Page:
U:A updates here: https://www.ulalaunch.com/missions/next-launch/delta-iv-heavy-nrol-44
The weather odds for the midnight liftoff are not good at only 40% GO for conditions at launch time.
“Today’s forecast shows a 40 percent chance of favorable weather conditions for launch. The launch time is 11:58 p.m. EDT,” tweeted ULA.
Today’s forecast shows a 40 percent chance of favorable weather conditions for launch. The launch time is 11:58 p.m. EDT.
— ULA (@ulalaunch) September 29, 2020
The primary concerns are the Thick Cloud Layer Rule, the Anvil Cloud Rule and the Cumulous Cloud Rule.
As a result what was the third launch of the bunch of a GPS navigation satellite for the U.S. Space Force was also delayed by 24 hours to Wednesday evening – but now moves up to the number 2 position – after the ULA Delta IV Heavy.
“Now targeting Wednesday, September 30 for Falcon 9’s launch of GPS III Space Vehicle 04 for improved launch and recovery weather,” SpaceX tweeted.
Now targeting Wednesday, September 30 for Falcon 9’s launch of GPS III Space Vehicle 04 for improved launch and recovery weather
— SpaceX (@SpaceX) September 29, 2020
Unfortunately the weather odds are also not good for GPSIII SV04 at only 40% GO at this time
Both the NROL 44 and GPS satellite launches are for the US military
GPS serves a broad array of both civilian and military functions.
Enjoy our Space UpClose gallery of images from the team of Ken Kremer and Jean Wright.
Starlink still awaits a new day on the range but appears to be targeting Oct. 1 at this earliest- pending the outcome of the first two launches.
SpaceX is potentially slated to launch the next Starlink comsat mission on a recycled Falcon 9 at 9:17 a.m. EDT Thursday morning, Oct. 1 from Launch Complex-39A on NASA’s Kennedy Space Center.
Stay tuned for further possible scrubs especially due to weather and schedule changes
Thus SpaceX will launch the fourth in a series of next generation GPS satellites on a newly manufactured Falcon 9 on Wednesday evening Sept. 29 at 9:51 p.m. EDT from Space Launch Complex-40 on Cape Canaveral Space Force Station, FL.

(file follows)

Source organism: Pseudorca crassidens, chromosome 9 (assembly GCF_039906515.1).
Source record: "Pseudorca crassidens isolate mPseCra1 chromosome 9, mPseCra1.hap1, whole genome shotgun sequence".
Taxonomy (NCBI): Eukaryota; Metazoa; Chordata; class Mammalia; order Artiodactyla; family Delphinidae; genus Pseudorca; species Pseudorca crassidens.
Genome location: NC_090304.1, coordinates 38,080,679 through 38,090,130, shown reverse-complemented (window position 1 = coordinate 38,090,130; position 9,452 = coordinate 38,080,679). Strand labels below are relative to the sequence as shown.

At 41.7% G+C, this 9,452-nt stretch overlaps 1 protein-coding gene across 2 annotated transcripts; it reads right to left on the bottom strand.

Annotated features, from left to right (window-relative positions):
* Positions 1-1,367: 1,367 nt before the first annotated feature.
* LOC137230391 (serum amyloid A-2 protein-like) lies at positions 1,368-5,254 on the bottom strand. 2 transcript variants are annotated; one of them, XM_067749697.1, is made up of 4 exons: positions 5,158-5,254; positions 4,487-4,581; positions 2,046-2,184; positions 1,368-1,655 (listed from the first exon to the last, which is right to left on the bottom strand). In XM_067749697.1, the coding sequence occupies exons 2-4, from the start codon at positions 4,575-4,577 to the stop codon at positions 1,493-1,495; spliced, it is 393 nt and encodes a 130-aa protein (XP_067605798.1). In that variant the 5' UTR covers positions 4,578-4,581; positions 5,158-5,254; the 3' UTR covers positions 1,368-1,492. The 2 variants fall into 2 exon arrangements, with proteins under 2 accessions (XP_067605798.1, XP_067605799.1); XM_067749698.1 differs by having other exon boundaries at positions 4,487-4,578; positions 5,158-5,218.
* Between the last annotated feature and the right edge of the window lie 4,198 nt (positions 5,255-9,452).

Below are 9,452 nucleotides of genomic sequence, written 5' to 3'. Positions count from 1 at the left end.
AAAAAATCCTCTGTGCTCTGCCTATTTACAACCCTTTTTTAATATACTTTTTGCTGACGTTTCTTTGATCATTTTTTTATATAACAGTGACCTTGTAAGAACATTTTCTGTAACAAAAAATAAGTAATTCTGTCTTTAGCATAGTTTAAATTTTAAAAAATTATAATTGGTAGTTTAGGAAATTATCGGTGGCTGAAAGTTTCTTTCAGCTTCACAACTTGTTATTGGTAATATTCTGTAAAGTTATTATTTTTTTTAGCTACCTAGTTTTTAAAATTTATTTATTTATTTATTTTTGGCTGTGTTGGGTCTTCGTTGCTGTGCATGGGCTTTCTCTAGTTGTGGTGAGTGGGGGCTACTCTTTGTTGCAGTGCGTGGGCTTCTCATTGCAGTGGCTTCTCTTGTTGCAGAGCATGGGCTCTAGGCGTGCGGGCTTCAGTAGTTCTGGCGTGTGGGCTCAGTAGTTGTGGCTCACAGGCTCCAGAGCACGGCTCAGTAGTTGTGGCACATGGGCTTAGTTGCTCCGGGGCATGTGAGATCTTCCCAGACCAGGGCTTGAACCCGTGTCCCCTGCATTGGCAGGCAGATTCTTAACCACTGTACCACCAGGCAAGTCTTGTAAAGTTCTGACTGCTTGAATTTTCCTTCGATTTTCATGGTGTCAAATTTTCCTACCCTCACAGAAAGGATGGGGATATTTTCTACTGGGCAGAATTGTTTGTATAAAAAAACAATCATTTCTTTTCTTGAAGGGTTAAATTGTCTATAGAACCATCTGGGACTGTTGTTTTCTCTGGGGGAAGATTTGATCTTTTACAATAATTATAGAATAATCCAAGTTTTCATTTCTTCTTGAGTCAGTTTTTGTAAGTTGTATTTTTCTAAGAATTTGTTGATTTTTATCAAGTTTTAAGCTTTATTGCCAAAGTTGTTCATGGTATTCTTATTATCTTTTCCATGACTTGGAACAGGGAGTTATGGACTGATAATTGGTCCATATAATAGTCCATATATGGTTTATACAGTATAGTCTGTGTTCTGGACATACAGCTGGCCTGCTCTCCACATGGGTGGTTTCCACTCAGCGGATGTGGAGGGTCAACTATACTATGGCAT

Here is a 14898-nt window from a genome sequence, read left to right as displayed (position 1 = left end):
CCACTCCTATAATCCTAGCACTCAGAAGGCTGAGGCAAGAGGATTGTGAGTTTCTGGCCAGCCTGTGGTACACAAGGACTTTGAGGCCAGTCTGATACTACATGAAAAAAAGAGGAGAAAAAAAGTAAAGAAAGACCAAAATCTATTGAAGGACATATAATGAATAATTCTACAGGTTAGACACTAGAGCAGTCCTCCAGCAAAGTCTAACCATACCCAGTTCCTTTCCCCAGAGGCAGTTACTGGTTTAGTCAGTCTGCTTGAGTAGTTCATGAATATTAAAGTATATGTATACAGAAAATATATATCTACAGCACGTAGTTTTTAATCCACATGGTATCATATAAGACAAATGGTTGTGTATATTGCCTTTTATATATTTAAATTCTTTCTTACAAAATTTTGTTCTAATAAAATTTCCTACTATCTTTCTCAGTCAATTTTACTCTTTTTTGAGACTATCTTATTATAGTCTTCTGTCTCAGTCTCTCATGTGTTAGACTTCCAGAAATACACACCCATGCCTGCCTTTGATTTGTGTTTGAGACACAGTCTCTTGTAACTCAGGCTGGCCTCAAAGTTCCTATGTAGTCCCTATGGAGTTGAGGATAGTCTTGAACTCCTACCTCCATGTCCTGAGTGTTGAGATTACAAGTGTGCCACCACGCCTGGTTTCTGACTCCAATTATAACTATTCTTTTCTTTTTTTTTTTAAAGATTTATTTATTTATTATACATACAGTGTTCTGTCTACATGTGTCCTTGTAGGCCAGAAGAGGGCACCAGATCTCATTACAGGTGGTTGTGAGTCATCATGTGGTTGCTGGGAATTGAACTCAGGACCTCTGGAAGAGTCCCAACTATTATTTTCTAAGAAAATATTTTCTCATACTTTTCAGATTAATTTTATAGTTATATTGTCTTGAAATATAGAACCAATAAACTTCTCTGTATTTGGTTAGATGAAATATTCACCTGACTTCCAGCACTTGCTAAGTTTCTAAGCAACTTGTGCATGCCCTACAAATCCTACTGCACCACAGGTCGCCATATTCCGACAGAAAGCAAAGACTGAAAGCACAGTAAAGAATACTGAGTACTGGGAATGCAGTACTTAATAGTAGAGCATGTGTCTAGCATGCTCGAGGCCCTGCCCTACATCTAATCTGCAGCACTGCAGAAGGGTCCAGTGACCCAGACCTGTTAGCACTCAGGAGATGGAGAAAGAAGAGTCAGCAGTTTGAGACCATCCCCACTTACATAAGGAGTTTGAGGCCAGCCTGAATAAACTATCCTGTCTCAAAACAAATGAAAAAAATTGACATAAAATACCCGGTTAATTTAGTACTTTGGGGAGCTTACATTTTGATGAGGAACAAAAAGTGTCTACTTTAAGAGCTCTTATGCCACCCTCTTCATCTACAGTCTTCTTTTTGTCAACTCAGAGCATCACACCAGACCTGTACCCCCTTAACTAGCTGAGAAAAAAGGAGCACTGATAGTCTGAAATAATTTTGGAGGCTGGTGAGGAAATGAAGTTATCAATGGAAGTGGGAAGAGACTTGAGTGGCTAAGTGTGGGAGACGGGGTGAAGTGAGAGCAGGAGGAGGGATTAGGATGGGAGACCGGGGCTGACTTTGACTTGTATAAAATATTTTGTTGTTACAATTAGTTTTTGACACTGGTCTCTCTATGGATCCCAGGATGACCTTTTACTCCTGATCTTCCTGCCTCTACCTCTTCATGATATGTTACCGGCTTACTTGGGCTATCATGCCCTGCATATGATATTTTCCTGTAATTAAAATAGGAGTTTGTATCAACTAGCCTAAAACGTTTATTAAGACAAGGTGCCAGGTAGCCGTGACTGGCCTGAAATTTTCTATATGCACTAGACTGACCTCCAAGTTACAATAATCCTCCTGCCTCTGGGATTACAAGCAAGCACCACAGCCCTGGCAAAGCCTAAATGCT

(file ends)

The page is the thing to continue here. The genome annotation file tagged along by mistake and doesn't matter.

The launch window for the GPSIII SV04 mission for the U.S. Space Force extends until 10:10 p.m.
“GPS III SV04 will join the current 31-satellite operational constellation to continue to provide the gold standard in positioning, navigation, and timing services for more than four billion users worldwide,” says the U.S. Space and Missile Command.
SpaceX will attempt to recover both Falcon 9 boosters on their 2 droneships
Watch my commentary at WFTV Channel 9 ABC TV News Orland in this Sept. 25/26 report about 3 upcoming Space Coast launches in 3 days by ULA and SpaceX
Watch my live interview discussion of current space missions and launches on Sept. 18 edition of ‘Stay Curious’ daily space show presented by the American Space Museum, Titusville, FL.
Space Journalist Dr. Ken Kremer updates "Stay Curious" on space news
Our 25th "Stay Curious" week ends with space journalist Dr. Ken Kremer joining MarQ & Marty to update you on the lastest news from the Space Coast…all to bridge the space between us.
Posted by American Space Museum & Space Walk of Fame on Friday, September 18, 2020
Watch Ken’s continuing reports about Starlink, Commercial Crew and Artemis and onsite for live reporting of upcoming and recent SpaceX and ULA launches including Demo-2, Starlink, X-37B, Solar Orbiter, Mars 2020 and more at the Kennedy Space Center and Cape Canaveral Space Force Station.
Stay tuned here for Ken’s continuing Earth and Planetary science and human spaceflight news: www.kenkremer.com –www.spaceupclose.com – twitter @ken_kremer – email: ken at kenkremer.com
Dr. Kremer is a research scientist and journalist based in the KSC area, active in outreach and interviewed regularly on TV and radio about space topics.